Well, it was no better for the Redskins defense in 2016. Again, they gave up 5.0 yards per carry on first down, again the worst performance in the league.  Remember, this is on first down, when teams are most likely to run.

The Redskins’ problems on third down were well known. They were dead last in the league allowing first downs on 46.6 percent of third-down attempts. For context, an average performance on third down is allowing about 38 percent and the best teams are around 35 percent.

That doesn’t tell the whole story, however. The Redskins weren’t very good at getting teams to third down. They allowed first downs on 33.8 percent of their opponents’ second-down plays. That put them in the bottom third of the league. Again, you don’t have to look too hard to connect the dots to link that back to the five yards per rushing play on first down. Second and five is a piece of cake most of the time.

You don’t need an advanced degree in statistical analysis to figure out that the Redskins defense isn’t going to get much better if they can’t stop teams from running the ball on first down.

It’s easy to point to the defensive line, which has not been very good, and say that the problem is there. That certainly has something to do with it. But the Redskins didn’t have a very good D-line in 2014 and they allowed 4.1 yards per first-down rushing attempt, a performance that was right at the league average.

The factor that was common in 2015 and 2016 and was different in 2014 was the defensive coordinator. It’s possible that opposing teams found a flaw to exploit in Joe Barry’s scheme that wasn’t there in Jim Haslett’s (which surely had flaws in other places).

But X’s and O’s can only get you so far. The Redskins will be looking to take a defensive lineman early and perhaps use an additional pick or two at the position later in the draft. While getting one who can rush the passer would be a plus, they need a run stuffer who can take snaps on first down and bottle up the ground game.

The focus in the draft will be on the first-round pick but, as has been discussed here many times, that pick is unlikely to be a defensive lineman. There isn’t likely to be one at 17 who would represent good value. That could mean that the Redskins’ second- or third-round pick, perhaps an interior lineman like Caleb Brantley of Florida, Larry Ogunjobi of Charlotte, or Montravius Adams of Auburn, is just as important to the team’s success as the first-round pick.

Stay up to date on the Redskins. Rich Tandler covers the team 365 days a year. Like his Facebook page Facebook.com/TandlerCSN and follow him on Twitter @Rich_TandlerCSN.

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Need to Know: The Redskins week that was—Mock drafts, cap bargains

Need to Know: The Redskins week that was—Mock drafts, cap bargains

Here is what you need to know on this Saturday, April 22, five days before the April 27 NFL draft.

Timeline

Days until:

—Redskins rookie camp (5/12) 20
—Redskins OTAs start (5/24) 32
—Training camp starts (7/27) 96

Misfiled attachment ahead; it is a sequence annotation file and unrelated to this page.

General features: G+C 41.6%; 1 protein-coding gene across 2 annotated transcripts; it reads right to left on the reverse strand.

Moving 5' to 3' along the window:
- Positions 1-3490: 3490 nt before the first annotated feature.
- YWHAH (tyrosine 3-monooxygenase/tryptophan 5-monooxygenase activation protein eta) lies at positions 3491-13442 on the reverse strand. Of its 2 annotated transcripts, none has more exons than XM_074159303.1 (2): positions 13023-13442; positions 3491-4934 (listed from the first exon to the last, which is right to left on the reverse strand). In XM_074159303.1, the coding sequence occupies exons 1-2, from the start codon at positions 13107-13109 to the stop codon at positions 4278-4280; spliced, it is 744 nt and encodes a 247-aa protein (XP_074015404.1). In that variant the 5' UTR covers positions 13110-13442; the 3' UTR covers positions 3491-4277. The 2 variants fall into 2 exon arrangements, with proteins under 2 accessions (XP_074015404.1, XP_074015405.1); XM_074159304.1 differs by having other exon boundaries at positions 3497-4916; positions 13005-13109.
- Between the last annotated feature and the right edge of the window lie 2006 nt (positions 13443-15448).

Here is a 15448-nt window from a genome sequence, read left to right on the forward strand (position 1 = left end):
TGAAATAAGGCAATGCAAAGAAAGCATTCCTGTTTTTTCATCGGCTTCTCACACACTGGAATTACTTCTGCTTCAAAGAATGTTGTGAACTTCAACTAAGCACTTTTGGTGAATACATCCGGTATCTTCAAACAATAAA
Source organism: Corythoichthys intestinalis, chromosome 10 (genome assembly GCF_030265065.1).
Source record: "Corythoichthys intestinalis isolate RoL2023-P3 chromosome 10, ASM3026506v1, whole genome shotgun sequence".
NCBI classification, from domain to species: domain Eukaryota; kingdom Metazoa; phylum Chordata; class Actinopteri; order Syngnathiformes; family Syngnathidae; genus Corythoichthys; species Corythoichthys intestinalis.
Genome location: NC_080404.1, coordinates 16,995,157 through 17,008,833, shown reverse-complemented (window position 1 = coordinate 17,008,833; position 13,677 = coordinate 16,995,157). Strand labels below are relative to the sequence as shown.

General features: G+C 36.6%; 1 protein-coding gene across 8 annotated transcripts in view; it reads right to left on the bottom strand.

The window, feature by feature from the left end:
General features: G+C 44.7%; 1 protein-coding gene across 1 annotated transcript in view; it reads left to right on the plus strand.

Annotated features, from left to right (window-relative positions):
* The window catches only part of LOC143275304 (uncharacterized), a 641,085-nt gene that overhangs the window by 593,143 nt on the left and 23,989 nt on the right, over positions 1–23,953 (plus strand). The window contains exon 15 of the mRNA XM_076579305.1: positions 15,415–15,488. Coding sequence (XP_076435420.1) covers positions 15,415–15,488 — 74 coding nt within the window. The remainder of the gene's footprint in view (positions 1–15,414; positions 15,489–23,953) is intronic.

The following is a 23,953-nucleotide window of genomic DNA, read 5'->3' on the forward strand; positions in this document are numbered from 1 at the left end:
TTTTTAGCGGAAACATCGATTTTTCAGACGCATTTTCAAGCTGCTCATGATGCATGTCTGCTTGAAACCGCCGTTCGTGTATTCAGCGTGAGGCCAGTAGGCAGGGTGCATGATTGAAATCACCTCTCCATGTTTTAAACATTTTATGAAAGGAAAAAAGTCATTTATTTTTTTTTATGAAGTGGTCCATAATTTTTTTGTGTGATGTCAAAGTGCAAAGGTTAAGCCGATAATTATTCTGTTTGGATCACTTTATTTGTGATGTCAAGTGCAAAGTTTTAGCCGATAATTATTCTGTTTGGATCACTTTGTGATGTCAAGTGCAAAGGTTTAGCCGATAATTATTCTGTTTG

—Redskins opener vs. Eagles (9/10) 141

The Redskins week that was

Redskins full 2017 schedule released—Even with the Caps and Wizards in full playoff mode, the DMV stops to take a look and see when the Redskins will be playing. The Thanksgiving game was surprising. It’s another working day but I worked at various places since I was 14 and last year was the first time I’ve had to work on Thanksgiving so I can’t complain too much about working two in a row. It’s a small price to pay for having the best job in the world.

Don't count out any RB for Redskins at 17—Yeah, I know that NFL teams aren’t supposed to take running backs in the first round any more. But that is one of those trends that comes and goes. In 2013 and 2014 there were no RBs taken in the first. Todd Gurley and Ezekiel Elliott in the last couple of years began to shift the thinking. If the Redskins think that Dalvin Cook or Christian McCaffrey can help them win games more than any other player on the board they should pull the trigger.

Rise of Patrick Mahomes could bring big payoff for Redskins—It seems likely that quarterbacks Deshaun Watson and Mitchell Trubisky will be taken before the Redskins pick at No. 17 goes on the clock. That means that two players in whom the Redskins might be interested will be available, pushed back by the quarter backs. Could Mahomes, out of Texas Tech, push a third player back to Washington. The buzz is that a team might grab him in the first half of the first round.

The Redskins' five best salary cap bargains for 2017—When I started pulling the numbers for this post I thought I’d find more key players with salaries of under $1 million. I only found three and one of them is the kicker. This means that they don’t have very many late-round or undrafted players who are contributing a lot of value. They need more out of players like Anthony Lanier, Matt Ioannidis and Maurice Harris. That is how a team thrives in the salary cap era. A couple of Saturday picks could make or break this draft.

Redskins mock 2.0 goes offense early, defense often—There are a lot of ways the first 16 picks of this draft can work out. It seems almost certain that everyone’s favorite first-round pick, a stud defensive lineman, won’t be a realistic option on the board. This could send things in an odd direction for the Redskins. It’s fun to do a mock and I’ll do one or two more prior to draft day but there are too many variables to think that it has a high degree of accuracy. 

Stay up to date on the Redskins. Rich Tandler covers the team 365 days a year. Like his Facebook page Facebook.com/TandlerCSN and follow him on Twitter @Rich_TandlerCSN.